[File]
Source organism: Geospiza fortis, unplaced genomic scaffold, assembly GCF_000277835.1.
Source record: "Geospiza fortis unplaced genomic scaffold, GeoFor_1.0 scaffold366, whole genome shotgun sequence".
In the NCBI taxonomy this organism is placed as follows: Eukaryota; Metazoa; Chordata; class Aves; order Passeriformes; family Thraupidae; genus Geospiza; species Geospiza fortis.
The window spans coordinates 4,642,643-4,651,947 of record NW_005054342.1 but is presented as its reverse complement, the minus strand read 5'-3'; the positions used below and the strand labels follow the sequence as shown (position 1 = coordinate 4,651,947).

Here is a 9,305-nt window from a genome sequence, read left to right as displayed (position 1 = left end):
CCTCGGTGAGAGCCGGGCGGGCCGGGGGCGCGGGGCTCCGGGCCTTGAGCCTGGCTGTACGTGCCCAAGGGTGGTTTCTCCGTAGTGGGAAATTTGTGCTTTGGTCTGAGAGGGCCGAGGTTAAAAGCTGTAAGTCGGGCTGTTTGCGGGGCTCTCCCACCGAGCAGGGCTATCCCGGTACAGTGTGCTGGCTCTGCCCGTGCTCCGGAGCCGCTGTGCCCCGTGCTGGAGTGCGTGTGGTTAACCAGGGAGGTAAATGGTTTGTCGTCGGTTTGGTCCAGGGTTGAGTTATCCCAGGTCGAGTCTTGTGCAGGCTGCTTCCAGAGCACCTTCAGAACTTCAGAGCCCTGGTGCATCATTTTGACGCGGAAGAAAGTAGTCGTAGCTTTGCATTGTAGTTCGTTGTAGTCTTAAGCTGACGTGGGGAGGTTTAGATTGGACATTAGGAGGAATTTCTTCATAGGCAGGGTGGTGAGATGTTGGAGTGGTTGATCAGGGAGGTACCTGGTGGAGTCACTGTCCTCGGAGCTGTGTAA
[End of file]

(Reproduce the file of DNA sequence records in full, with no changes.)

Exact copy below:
Source organism: Geospiza fortis, unplaced genomic scaffold, assembly GCF_000277835.1.
Source record: "Geospiza fortis unplaced genomic scaffold, GeoFor_1.0 scaffold366, whole genome shotgun sequence".
In the NCBI taxonomy this organism is placed as follows: Eukaryota; Metazoa; Chordata; class Aves; order Passeriformes; family Thraupidae; genus Geospiza; species Geospiza fortis.
The window spans coordinates 4,642,643-4,651,947 of record NW_005054342.1 but is presented as its reverse complement, the minus strand read 5'-3'; the positions used below and the strand labels follow the sequence as shown (position 1 = coordinate 4,651,947).

Here is a 9,305-nt window from a genome sequence, read left to right as displayed (position 1 = left end):
CCTCGGTGAGAGCCGGGCGGGCCGGGGGCGCGGGGCTCCGGGCCTTGAGCCTGGCTGTACGTGCCCAAGGGTGGTTTCTCCGTAGTGGGAAATTTGTGCTTTGGTCTGAGAGGGCCGAGGTTAAAAGCTGTAAGTCGGGCTGTTTGCGGGGCTCTCCCACCGAGCAGGGCTATCCCGGTACAGTGTGCTGGCTCTGCCCGTGCTCCGGAGCCGCTGTGCCCCGTGCTGGAGTGCGTGTGGTTAACCAGGGAGGTAAATGGTTTGTCGTCGGTTTGGTCCAGGGTTGAGTTATCCCAGGTCGAGTCTTGTGCAGGCTGCTTCCAGAGCACCTTCAGAACTTCAGAGCCCTGGTGCATCATTTTGACGCGGAAGAAAGTAGTCGTAGCTTTGCATTGTAGTTCGTTGTAGTCTTAAGCTGACGTGGGGAGGTTTAGATTGGACATTAGGAGGAATTTCTTCATAGGCAGGGTGGTGAGATGTTGGAGTGGTTGATCAGGGAGGTACCTGGTGGAGTCACTGTCCTCGGAGCTGTGTAA